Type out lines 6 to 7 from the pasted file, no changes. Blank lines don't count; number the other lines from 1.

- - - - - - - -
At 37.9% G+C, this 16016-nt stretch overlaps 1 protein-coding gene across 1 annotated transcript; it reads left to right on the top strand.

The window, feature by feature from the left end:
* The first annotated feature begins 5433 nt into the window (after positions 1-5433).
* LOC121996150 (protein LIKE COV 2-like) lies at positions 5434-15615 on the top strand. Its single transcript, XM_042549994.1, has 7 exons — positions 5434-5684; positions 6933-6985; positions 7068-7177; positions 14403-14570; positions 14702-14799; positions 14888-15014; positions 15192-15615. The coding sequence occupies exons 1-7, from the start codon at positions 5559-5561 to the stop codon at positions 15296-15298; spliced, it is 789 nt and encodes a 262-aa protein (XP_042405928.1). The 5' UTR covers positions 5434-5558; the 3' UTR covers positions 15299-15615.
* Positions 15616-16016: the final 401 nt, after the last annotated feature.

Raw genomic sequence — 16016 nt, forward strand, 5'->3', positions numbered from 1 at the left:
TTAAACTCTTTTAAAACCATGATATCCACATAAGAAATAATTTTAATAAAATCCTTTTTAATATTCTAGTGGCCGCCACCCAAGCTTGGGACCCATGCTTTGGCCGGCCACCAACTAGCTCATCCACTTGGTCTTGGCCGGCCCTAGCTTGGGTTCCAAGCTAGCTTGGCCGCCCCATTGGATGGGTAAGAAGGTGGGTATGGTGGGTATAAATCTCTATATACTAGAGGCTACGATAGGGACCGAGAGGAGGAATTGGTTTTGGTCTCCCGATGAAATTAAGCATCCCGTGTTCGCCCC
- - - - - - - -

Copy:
Raw genomic sequence — 16016 nt, forward strand, 5'->3', positions numbered from 1 at the left:
TTAAACTCTTTTAAAACCATGATATCCACATAAGAAATAATTTTAATAAAATCCTTTTTAATATTCTAGTGGCCGCCACCCAAGCTTGGGACCCATGCTTTGGCCGGCCACCAACTAGCTCATCCACTTGGTCTTGGCCGGCCCTAGCTTGGGTTCCAAGCTAGCTTGGCCGCCCCATTGGATGGGTAAGAAGGTGGGTATGGTGGGTATAAATCTCTATATACTAGAGGCTACGATAGGGACCGAGAGGAGGAATTGGTTTTGGTCTCCCGATGAAATTAAGCATCCCGTGTTCGCCCC